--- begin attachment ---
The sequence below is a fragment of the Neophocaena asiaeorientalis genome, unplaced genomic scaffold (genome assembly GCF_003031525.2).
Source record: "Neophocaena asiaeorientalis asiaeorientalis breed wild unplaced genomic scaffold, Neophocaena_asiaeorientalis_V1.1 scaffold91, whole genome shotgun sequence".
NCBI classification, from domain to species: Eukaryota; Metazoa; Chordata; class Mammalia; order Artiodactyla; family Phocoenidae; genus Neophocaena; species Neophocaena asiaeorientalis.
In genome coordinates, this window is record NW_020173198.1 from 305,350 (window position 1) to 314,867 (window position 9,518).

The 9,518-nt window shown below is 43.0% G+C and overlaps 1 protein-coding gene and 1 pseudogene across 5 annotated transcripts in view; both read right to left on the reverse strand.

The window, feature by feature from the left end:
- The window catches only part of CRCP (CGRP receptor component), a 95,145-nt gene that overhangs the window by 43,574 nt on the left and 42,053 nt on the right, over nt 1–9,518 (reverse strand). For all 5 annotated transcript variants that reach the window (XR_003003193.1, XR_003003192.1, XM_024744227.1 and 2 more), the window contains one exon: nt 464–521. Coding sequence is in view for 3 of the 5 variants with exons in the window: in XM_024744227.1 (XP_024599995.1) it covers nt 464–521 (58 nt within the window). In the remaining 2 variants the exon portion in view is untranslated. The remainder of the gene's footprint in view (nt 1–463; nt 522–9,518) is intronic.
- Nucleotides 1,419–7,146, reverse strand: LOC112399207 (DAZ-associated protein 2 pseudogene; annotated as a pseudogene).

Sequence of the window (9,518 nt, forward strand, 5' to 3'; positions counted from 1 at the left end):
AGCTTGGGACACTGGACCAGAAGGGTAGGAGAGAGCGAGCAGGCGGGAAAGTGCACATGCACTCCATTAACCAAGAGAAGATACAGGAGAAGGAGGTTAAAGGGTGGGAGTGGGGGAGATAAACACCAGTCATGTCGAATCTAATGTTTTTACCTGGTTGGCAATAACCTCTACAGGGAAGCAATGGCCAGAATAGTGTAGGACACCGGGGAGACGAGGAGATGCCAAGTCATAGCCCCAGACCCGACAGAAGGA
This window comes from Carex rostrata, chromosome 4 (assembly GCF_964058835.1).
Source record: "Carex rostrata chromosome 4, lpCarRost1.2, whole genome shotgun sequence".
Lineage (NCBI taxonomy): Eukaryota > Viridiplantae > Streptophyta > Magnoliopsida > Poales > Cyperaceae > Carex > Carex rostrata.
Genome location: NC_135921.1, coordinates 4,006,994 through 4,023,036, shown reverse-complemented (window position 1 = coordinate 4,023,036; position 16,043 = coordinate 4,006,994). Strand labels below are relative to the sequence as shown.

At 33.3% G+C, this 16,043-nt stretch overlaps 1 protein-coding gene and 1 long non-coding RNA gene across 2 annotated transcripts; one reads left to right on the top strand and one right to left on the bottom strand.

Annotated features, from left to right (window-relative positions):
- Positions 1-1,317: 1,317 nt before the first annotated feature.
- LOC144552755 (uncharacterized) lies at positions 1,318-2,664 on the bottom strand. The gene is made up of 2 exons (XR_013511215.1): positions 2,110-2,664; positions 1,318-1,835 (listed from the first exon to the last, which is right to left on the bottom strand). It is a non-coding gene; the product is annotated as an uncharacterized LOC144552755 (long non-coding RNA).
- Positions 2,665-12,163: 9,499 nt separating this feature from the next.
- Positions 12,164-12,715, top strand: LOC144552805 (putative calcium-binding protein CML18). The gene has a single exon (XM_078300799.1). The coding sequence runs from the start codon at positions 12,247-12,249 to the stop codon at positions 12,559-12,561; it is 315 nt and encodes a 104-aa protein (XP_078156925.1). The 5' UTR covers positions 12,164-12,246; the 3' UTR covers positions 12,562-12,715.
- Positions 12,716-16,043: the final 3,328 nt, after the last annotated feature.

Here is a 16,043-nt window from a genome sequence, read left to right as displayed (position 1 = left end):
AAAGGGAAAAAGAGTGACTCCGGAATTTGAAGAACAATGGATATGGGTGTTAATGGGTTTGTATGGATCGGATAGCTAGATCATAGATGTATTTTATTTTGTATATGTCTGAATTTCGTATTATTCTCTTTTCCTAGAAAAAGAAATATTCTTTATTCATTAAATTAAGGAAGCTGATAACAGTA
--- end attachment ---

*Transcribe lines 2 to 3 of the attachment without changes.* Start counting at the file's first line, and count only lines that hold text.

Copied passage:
Source record: "Neophocaena asiaeorientalis asiaeorientalis breed wild unplaced genomic scaffold, Neophocaena_asiaeorientalis_V1.1 scaffold91, whole genome shotgun sequence".
NCBI classification, from domain to species: Eukaryota; Metazoa; Chordata; class Mammalia; order Artiodactyla; family Phocoenidae; genus Neophocaena; species Neophocaena asiaeorientalis.